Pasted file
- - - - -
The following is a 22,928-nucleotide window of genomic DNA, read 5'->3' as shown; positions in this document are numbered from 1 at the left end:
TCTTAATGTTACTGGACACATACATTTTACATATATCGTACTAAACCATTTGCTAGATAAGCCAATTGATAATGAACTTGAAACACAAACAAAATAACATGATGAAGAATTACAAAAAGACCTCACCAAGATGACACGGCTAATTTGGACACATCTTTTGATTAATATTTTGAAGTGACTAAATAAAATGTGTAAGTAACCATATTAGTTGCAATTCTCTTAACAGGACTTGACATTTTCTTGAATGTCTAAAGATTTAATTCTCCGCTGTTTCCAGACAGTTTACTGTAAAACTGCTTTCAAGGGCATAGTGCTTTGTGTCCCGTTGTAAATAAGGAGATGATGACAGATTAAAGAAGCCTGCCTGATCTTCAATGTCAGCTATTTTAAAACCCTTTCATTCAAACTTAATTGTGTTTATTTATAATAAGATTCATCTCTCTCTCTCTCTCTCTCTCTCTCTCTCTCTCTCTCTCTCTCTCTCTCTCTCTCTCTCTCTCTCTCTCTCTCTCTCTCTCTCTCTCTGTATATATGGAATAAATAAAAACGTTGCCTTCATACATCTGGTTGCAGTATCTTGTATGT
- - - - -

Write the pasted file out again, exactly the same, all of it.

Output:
The following is a 22,928-nucleotide window of genomic DNA, read 5'->3' as shown; positions in this document are numbered from 1 at the left end:
TCTTAATGTTACTGGACACATACATTTTACATATATCGTACTAAACCATTTGCTAGATAAGCCAATTGATAATGAACTTGAAACACAAACAAAATAACATGATGAAGAATTACAAAAAGACCTCACCAAGATGACACGGCTAATTTGGACACATCTTTTGATTAATATTTTGAAGTGACTAAATAAAATGTGTAAGTAACCATATTAGTTGCAATTCTCTTAACAGGACTTGACATTTTCTTGAATGTCTAAAGATTTAATTCTCCGCTGTTTCCAGACAGTTTACTGTAAAACTGCTTTCAAGGGCATAGTGCTTTGTGTCCCGTTGTAAATAAGGAGATGATGACAGATTAAAGAAGCCTGCCTGATCTTCAATGTCAGCTATTTTAAAACCCTTTCATTCAAACTTAATTGTGTTTATTTATAATAAGATTCATCTCTCTCTCTCTCTCTCTCTCTCTCTCTCTCTCTCTCTCTCTCTCTCTCTCTCTCTCTCTCTCTCTCTCTCTCTCTCTCTCTCTCTCTGTATATATGGAATAAATAAAAACGTTGCCTTCATACATCTGGTTGCAGTATCTTGTATGT